Face it, we have a lot of stuff on our hard drives. While some of us still have plenty of free space left thanks to the ever-expanding size of new hard drives, others have all sorts of data which quickly takes up most of their space. Wherever possible, those people would probably like to be able to compress their data to regain as much free space as possible.
Under Windows, you can compress your data with the file system itself (which can be recognized by the blue file name), but under Linux, ext4 – the default file system for almost all distributions – is not capable of file compression. Don’t worry though, there’s plenty of other ways you can compress your files under Linux – quickly and easily.
Different File Types
Whenever Windows users use the file system to compress their data, they’ll most likely create a .zip file. While this is the most recognized way throughout all operating systems to both compress your data and consolidate all selected files into one package, it certainly isn’t the only way for Linux users to achieve the same thing. There are also .gzip, .z, .lzma, .7z, and .rar files in addition to .zip which you can use. All of these work the same way, but they differ not only in name but in their compression algorithm. Some may be better at compressing some types of files, while some are better at others.
Experienced Linux users might ask about .tar files – these are actually not compressed, but are more commonly known to just package other files together. You’ll often find one or more of the other types of files inside a .tar file, as compressing a file which is already compressed is pretty unhelpful. The file extensions of these files are usually .tar.x, where x is a file type from the previous list.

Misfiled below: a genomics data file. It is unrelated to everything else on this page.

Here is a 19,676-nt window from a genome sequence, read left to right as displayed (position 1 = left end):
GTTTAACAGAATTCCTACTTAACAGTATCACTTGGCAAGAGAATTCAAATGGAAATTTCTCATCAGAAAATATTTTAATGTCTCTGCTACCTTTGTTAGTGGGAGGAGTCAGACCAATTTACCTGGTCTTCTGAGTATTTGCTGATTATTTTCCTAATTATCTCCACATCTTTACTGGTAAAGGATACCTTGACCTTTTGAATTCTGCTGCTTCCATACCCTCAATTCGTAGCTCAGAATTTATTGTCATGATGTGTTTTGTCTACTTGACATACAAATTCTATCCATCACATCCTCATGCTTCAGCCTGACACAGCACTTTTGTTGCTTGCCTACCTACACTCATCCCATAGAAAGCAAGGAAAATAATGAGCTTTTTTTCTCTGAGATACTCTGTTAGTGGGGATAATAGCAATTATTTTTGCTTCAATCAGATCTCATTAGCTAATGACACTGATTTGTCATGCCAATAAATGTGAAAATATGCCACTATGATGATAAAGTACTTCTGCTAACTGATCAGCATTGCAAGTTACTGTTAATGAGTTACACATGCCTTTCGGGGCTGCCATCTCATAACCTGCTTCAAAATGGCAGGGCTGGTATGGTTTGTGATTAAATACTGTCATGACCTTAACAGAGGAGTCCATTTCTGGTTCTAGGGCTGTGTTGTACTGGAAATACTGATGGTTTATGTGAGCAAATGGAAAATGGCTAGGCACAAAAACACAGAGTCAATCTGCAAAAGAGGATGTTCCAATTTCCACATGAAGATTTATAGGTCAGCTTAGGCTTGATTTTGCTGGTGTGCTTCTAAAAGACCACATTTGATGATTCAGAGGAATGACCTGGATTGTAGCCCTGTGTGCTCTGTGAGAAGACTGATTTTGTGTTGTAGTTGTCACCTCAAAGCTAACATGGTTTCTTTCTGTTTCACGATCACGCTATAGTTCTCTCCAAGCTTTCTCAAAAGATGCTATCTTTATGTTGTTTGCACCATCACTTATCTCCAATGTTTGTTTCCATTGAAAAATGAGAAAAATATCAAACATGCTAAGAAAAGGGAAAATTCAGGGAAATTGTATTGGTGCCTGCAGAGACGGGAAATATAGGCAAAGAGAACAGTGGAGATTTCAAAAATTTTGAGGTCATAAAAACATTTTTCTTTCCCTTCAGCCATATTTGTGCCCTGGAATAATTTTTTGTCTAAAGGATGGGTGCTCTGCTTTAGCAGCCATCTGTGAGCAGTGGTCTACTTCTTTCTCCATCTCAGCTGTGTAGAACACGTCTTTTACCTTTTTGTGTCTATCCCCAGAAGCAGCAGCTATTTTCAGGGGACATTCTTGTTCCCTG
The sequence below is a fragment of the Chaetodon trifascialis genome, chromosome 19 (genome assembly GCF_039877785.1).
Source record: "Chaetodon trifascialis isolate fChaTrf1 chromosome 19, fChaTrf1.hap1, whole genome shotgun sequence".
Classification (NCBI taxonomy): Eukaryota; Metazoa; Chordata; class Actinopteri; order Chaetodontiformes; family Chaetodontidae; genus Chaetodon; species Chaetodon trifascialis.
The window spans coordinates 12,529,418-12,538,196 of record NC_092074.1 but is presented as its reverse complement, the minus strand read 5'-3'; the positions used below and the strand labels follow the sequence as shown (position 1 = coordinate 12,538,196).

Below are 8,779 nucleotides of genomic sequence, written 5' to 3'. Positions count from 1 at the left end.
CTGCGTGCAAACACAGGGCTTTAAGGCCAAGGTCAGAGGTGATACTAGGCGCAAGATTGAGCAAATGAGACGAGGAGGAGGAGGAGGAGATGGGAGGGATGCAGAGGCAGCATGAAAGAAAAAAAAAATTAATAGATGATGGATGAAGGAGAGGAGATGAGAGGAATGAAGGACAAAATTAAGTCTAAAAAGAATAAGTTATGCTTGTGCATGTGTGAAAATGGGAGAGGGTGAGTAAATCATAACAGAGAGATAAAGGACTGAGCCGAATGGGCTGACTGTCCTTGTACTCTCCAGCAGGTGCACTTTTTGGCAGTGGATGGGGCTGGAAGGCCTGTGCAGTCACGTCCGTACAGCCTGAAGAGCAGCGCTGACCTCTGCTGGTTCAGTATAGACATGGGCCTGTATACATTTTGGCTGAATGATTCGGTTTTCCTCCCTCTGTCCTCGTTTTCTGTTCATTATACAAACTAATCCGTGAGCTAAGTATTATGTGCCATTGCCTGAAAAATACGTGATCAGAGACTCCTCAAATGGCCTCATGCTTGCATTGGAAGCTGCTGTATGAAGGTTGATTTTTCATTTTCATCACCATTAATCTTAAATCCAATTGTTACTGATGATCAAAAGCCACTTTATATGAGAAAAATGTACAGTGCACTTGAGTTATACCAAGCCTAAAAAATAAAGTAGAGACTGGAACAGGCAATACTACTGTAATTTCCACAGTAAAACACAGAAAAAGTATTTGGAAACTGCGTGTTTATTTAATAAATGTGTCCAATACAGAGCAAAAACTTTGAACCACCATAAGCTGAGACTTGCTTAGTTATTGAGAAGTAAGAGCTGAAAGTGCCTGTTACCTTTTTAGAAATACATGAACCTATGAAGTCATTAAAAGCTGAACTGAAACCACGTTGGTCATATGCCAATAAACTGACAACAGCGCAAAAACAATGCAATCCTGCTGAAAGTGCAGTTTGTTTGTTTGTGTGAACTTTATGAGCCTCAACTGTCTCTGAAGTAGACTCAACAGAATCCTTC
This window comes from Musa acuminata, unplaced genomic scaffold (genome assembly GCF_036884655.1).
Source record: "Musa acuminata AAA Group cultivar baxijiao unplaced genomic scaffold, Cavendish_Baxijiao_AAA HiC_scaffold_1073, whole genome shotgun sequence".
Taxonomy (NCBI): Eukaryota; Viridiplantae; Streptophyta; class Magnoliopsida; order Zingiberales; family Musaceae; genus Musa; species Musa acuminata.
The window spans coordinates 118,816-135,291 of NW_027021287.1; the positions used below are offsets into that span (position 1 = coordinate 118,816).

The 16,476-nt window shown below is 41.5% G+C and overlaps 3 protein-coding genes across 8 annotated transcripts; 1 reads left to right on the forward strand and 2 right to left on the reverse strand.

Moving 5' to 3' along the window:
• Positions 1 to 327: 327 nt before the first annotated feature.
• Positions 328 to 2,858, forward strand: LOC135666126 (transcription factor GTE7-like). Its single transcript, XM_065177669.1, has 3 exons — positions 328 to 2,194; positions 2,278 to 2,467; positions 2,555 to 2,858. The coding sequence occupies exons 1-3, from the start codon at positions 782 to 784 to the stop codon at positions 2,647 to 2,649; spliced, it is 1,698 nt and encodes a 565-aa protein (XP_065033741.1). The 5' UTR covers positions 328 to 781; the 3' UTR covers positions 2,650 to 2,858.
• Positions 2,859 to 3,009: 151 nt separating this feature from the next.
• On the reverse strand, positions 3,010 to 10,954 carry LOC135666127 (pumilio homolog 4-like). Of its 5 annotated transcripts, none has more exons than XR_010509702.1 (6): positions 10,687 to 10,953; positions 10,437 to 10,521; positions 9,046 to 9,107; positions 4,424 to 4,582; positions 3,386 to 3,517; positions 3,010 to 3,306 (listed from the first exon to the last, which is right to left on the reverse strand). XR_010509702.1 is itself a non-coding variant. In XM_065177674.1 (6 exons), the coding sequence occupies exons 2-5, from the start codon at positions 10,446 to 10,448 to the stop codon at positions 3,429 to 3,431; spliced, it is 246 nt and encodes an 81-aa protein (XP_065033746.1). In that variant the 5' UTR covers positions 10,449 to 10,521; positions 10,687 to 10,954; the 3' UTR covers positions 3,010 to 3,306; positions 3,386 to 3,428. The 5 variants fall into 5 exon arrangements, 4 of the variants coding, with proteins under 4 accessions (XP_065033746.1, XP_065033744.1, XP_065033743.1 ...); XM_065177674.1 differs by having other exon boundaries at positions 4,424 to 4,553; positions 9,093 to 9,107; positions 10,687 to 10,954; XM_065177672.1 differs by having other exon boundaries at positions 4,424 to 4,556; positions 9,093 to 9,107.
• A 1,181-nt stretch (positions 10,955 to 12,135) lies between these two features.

It should be noted, however, that most distributions will already come with all necessary packages to read and create most of these file types, but any unreadable file types should become readable after a quick search in your respective package manager.
Easy Graphical Tools
To achieve compression on any system, you can use the appropriate command line tools to achieve what you want. However, Gnome desktops (and I assume KDE as well) have easy ways to do this graphically. In Gnome, simply right click on the file(s) or folder(s) you’d like to compress, right-click on them, and then choose Compress. You’ll then be asked for the desired name, file type, save location, and password of the compressed result of your selection. It’s quite impressive because of the available options despite the prompt’s overall simplicity.
The Future in Compression
As I mentioned before in my ext4 vs. btrfs article, support for compression within the file system is currently planned for btrfs. For now ext4 is unable to compress data by itself, and requires other programs to do it instead and bundle them in special files. Btrfs will be able to do file compression, both individually as well as for the entire partition, so you should be able to get the most out of your disk space seamlessly. When btrfs is finally used widely, it should be as simple as going into the file’s, folder’s, or partition’s properties and enable compression.
While compression on Linux may not be in the most optimal state right now, there are still plenty of options which should be good enough for plenty of people. Plus with the future stable release of btrfs, you’ll be able to use file system compression in a seamless manner. In any case, you should be able to get the most possible free space with little issues.
Do you compress your files? What is missing when it comes to compression under Linux? What’s your favorite method? Let us know in the comments!
Image Credit: Highlighted Folder Icon via Shutterstock
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